We randomly selected one isolated exosome sample for verification. First, the size distribution of the isolated exosomes was determined through Nanosight Tracking Analysis (NTA) by utilizing ZetaView (Particle Metrix, Germany). Second, exosome morphology was analyzed by using transmission electron microscopy (TEM) (Tecnai G2 spirit BioTwin, FEI, USA). Third, exosomal proteins were subjected to SDS-PAGE followed by Western blotting (WB). The nitrocellulose membranes were blocked with 5% nonfat milk for 60 minutes at room temperature and incubated overnight at 4°C with the corresponding primary antibodies at dilutions recommended by the suppliers, followed by incubation with horseradish peroxidase (HRP)-conjugated secondary antibodies at room temperature for 1 hour. The blots were developed with enhanced chemiluminescence (ECL) PierceTM detection reagents (Thermo Scientific). CD63, CD9, and calnexin were used as exosome markers. Finally, immunoreactive proteins were visualized using a chemiluminescence detection system (FluorChem HD2, USA).
Measurement of exoPD-L1
Exosomal PD-L1 protein was measured with a SimoaTM PD-L1 Reagent Kit (Quanterix Corp, Lexington, MA). In short, all isolated exosome samples were loaded at a mass of 280 μg and then diluted with sample diluent to 130 μL for single-well detection. Standard samples were added to a 96-well plate. After the completion of the sample preparation, beads, detector, and SBG were loaded into the reagent holder, and RGP was loaded into the tube holder. Then, the sample was transferred to the Simoa Disc, using oil to seal the sample so that the signal was only in the well. Finally, pictures were taken, and the concentration was analyzed on a Simoa HD-1 platform (Quanterix Corp).
Measurement of Soluble PD-L1
Soluble PD-L1 expression in plasma was determined using an enzyme-linked immunosorbent assay (ELISA) kit (R&D Systems, Minneapolis, USA), according to the manufacturer’s instructions. The expression level of each sample was calculated according to standard curves.
All experiments repeated three times, and the mean value of each sample was reported. The difference in PD-L1 mRNA and sPD-L1 expression in different subgroups was calculated by using independent-samples t-test. The difference in tPD-L1 expression and bOR in different subgroups was calculated by using Pearson’s chi-square test or Fisher’s exact test. Univariate and multivariate analyses were performed to identify independent factors of efficacy and OS. Survival analyses were performed by the Kaplan-Meier method and the log-rank test. SPSS version 23.0 (IBM, Armonk, NY, USA) was used for performing these statistical analyses. The “survival” and “survminer” packages from R software (version 3.5.2) were used for calculating the best cutoff point of each biomarker, conducting statistical calculations, and drawing Kaplan–Meier curves. A two-sided P value < 0.05 was considered statistically significant.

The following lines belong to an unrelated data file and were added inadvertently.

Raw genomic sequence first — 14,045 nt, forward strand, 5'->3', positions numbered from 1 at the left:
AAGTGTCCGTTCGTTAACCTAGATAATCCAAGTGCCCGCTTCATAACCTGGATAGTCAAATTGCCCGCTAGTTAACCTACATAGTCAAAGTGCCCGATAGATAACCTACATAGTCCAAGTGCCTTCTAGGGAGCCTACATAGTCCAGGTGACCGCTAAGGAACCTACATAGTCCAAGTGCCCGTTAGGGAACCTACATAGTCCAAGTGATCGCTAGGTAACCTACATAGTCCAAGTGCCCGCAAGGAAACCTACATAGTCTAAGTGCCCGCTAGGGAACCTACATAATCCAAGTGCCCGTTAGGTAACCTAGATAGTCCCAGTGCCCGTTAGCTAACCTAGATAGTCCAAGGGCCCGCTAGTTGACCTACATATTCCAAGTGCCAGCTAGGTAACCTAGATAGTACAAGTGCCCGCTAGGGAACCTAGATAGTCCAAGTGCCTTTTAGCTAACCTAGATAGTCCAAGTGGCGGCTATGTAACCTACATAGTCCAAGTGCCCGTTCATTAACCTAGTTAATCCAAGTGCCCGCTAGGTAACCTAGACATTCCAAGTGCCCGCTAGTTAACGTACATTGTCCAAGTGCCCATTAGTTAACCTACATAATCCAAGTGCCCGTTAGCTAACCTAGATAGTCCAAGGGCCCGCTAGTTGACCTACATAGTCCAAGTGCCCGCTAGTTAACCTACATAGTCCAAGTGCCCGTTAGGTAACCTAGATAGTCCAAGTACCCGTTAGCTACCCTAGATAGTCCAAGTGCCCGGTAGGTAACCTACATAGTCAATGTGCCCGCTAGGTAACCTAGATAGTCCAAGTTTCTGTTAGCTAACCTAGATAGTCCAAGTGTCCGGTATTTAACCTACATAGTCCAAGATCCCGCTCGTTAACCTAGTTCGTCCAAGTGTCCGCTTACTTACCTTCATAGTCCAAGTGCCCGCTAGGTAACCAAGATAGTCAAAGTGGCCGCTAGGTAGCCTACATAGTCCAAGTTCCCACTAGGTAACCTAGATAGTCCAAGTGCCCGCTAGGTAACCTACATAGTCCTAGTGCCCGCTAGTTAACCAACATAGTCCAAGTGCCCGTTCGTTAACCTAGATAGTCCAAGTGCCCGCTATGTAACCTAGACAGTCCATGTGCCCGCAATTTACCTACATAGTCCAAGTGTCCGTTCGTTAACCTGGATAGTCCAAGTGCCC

Clinicopathologic Features, tPD-L1 Expression and bPD-L1 Expression in 51 patients With Various Malignancies
Fifty-one patients with various malignancies were enrolled, including 33 NSCLC patients. Of these patients, 26 were less than 60 years old, 31 were male, 21 had a smoking history, and 33 had metastatic disease (Table 1). In 33 NSCLC patients, male patients had a higher PD-L1 mRNA expression than female patients. Patients with a smoking history had higher PD-L1 mRNA expression than those without a smoking history (Supplementary Figure 2A). No differences were found between patients younger than 60 years and older than 60 years or between patients with metastasis and without metastasis. The expression levels of tPD-L1 and sPD-L1 showed no significant differences in each subgroup (Supplementary Figures 2B, C). There was a trend that patients with positive tPD-L1 expression had higher PD-L1 mRNA expression (Figure 1A). However, the expression of sPD-L1 did not correlate with the PD-L1 mRNA expression (Figure 1B).
Figure 1 The correlation of tPD-L1 and bPD-L1 in 33 NSCLC patients. (A) The correlation of PD-L1 mRNA and tPD-L1. (B) The correlation of sPD-L1 and tPD-L1. tPD-L1, tissue PD-L1; bPD-L1, blood PD-L1; sPD-L1, soluble PD-L1; NSCLC, non-small-cell lung cancer. P values were calculated by independent-samples t-test.
In the overall population, the PD-L1 mRNA expression was higher in both the TC3/IC3 group (P=0.036, Supplementary Figure 3A) and the TC1~2/IC1~2 group (P=0.026, Supplementary Figure 3A) than in the TC0/IC0 group. There was also a trend that the TC3/IC3 group had a higher PD-L1 mRNA expression than the TC1~2/IC1~2 group (P=0.083, Supplementary Figure 3A). For sPD-L1, only the TC1~2/IC1~2 group had significantly higher expression than the TC0/IC0 group (P=0.023, Supplementary Figure 3B). No differences were found between the other groups. In addition, no significant differences in tPD-L1 and bPD-L1 expression were found between subgroups (Supplementary Figure 4).